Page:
Like many cultural institutions in Texas, the Menil Collection stems from oil money. In 1931, John de Menil, a banker, married Monique Schlumberger, daughter of oil tycoon Conrad Schlumberger. As a couple, the two started collecting art, ranging from artifacts from the Paleolithic era to modern works. The Menil Collection, which opened in 1987, includes more than 16,000 pieces, and the museum, much like Houston, is the opposite of stuffy. The large, gray building is surrounded by Southern-inspired porch space and, while it doesn’t entirely blend in with the surrounding area, it certainly fits in. Inside, with towering ceilings and natural light, there’s a comfortably airiness that fills the venue. Perusing the many rooms, I lose myself in Claes Oldenburg’s “Strange Eggs”—weird, little self-contained collages that walk the line between whimsy and creepy with perfect aplomb.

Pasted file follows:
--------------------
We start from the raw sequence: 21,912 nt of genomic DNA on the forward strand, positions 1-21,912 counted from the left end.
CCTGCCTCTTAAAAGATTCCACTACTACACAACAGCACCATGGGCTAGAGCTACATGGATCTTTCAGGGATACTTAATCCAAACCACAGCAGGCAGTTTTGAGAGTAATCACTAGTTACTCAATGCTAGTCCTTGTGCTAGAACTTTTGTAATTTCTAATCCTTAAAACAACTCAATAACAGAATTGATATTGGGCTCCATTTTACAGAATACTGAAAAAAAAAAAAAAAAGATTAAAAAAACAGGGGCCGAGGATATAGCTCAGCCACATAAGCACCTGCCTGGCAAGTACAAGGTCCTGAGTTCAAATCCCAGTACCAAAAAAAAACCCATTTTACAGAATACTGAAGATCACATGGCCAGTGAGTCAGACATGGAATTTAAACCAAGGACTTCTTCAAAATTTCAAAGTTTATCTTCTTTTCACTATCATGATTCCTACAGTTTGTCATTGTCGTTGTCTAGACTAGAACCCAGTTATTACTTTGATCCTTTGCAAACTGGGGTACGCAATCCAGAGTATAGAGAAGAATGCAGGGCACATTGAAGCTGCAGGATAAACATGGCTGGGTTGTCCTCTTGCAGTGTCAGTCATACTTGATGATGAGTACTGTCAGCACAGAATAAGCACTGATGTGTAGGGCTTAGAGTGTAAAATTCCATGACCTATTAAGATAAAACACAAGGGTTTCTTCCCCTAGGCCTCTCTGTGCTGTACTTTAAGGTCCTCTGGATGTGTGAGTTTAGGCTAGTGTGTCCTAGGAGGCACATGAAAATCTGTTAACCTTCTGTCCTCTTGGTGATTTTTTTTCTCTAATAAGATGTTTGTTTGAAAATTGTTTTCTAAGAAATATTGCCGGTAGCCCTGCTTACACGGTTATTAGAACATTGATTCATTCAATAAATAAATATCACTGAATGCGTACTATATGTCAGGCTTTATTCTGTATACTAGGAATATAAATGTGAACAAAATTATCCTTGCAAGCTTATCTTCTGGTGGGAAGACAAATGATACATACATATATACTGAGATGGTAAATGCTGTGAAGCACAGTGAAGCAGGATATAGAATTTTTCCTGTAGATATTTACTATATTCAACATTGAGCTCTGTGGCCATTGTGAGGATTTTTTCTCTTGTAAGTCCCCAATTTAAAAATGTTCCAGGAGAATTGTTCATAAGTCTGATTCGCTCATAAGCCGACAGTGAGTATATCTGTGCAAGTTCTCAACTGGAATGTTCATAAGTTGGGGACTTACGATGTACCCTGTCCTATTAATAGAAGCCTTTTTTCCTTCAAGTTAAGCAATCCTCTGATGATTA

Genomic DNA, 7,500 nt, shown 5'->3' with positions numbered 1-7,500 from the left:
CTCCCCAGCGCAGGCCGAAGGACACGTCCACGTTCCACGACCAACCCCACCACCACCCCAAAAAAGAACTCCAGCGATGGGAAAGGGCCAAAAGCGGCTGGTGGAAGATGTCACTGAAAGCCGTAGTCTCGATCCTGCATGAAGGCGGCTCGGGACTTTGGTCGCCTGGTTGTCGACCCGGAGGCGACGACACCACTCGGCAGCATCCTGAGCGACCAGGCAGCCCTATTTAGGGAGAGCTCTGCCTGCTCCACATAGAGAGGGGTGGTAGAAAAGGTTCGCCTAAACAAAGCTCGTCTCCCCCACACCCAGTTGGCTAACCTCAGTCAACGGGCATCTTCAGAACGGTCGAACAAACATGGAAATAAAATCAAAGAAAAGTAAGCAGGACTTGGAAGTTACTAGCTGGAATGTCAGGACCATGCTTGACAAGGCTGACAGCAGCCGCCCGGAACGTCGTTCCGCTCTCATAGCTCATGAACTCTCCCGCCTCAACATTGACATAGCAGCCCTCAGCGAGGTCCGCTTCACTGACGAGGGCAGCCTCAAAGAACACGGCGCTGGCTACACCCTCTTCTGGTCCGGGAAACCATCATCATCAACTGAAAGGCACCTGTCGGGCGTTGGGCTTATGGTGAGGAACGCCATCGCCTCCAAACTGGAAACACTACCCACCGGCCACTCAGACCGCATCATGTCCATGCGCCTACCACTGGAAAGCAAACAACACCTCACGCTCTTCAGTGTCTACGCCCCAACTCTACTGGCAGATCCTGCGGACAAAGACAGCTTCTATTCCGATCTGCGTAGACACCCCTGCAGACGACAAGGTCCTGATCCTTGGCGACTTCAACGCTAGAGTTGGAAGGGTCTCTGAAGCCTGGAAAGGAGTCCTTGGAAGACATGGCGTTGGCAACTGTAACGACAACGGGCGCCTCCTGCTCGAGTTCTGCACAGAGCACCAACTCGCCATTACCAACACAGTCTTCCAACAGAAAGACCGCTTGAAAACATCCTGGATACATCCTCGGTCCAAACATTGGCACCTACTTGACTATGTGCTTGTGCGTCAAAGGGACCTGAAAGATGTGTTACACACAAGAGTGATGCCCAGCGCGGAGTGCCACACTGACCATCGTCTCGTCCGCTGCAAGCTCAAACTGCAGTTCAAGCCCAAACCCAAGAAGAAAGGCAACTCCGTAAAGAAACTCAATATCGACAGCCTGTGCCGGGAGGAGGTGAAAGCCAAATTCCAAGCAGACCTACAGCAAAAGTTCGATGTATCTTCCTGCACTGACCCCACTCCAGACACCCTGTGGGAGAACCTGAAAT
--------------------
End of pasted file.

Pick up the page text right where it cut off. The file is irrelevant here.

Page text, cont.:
After our museum visit, we head into the fresh by humid air, and turn right, walking a couple of blocks through the neighborhood to the Rothko Chapel. Also founded by the de Menils, the chapel draws more than 60,000 visitors from across the world each year to see 14 meditative paintings by Mark Rothko. My mom and I sit in the dark art space, staring at the dark paintings, breathing in the serenity under the watchful eye of a security guard, until our stomach rumbles fill the silence and we head back toward the car.